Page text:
A pledge by broadband wholesale company LightSquared not to use part of its approved spectrum for a proposed 4G network has done little to sway fierce opposition from the aviation industry that LightSquared's framework will not cause severe interference of GPS-related devices.

In January 2011 the US Federal Communication Commission (FCC) granted a waiver to LightSquared to offer widespread terrestrial broadband service in a portion of the L-Band not previously allowed.

The waiver permitted LightSquared to use L-Band frequencies of 1525-1559 MHz, which borders the 1559-1620 MHz allotted to GPS devices, including those used onboard aircraft.

Concern stems from how the GPS system is constructed, said Air Transport Association of America (ATA) senior vice-president of safety, security and operations Tom Hendricks during 23 July testimony before the US Congress. Signals are generated from a constellation of satellites 20,277km (12,600miles) about the earth. GPS satellite transmitters operate a low power levels, and when combined with the long-distance travelled by GPS signals, create a need for extremely sensitive GPS receivers to pick up the weak signals.

"GPS receivers of all types are not designed to exclude such strong signals, something never contemplated before LightSquared sought its waiver to offer its new terrestrial broadband service in an area of the spectrum historically reserved for weak space-to-earth signals" said Garmin vice-president of aviation engineering Philip Straub, who joined Hendricks in addressing Congress.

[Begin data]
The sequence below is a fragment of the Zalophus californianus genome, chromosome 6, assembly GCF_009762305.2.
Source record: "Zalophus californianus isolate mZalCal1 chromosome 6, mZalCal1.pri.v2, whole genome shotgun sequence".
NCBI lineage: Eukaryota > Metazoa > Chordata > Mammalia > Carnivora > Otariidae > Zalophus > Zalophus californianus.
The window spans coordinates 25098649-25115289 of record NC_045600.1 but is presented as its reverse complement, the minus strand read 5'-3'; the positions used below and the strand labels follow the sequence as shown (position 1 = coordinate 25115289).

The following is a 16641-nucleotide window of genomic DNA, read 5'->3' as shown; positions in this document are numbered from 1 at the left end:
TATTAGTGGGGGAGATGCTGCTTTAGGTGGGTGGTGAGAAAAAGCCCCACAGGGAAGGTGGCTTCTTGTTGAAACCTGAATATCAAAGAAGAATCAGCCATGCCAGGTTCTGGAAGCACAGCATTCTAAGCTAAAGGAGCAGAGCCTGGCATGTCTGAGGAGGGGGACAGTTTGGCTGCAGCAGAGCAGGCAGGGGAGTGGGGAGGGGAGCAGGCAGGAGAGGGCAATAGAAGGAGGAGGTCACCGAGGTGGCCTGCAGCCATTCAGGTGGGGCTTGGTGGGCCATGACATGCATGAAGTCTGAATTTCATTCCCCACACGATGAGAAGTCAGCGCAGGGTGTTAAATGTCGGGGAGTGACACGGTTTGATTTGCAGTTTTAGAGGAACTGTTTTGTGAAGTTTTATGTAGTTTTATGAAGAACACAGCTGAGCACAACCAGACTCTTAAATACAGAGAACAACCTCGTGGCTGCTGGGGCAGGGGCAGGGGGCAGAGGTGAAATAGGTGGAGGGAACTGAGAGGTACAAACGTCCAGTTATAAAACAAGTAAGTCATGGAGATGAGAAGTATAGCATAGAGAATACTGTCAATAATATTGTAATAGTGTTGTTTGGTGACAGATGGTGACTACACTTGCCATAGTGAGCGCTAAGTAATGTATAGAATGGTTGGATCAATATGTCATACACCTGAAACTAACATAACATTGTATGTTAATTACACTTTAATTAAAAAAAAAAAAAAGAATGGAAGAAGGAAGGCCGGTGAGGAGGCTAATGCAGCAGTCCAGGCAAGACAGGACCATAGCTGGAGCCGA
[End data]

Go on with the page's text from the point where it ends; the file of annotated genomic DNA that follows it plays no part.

A study carried-out by FAA advisory non-profit RTCA examined LightSquare's proposed signal strength - and its planned three phase deployment - on aircraft in various phases of flight including high and low altitude cruise, precision approach and airport service operations. RTCA concluded that LightSquared deployment in its first phase, which is closest to the 1559MHz GPS band, "is expected to be complete loss of GPS receiver function".

On 20 June LightSquared unveiled plans to only operate in the 10Mhz lower band of its allotment from the FCC that begins at 1525MHz, "which is farthest away from the L1 band used by GPS operators", said company executive vice-president of regulatory affairs Jeffrey Carlisle on 23 June.

RTCA is its analysis concluded that terrestrial base station operations at the lower 5MHz of the LightSquared spectrum "is compatible with GPS operations". However, it stated further study is needed for a deployment in the lower 10MHz band LightSquared is proposing. RTCA concluded its study prior to LightSquared proposing the MHz adjustment.

But Hendricks of ATA stressed while LightSquared's latest proposal "may be feasible it is fraught with technical challenges not yet fully understood. Significant research and modelling is required to fully define this mitigation and conclusively prove whether it would achieve the desired effect".

Source: Air Transport Intelligence news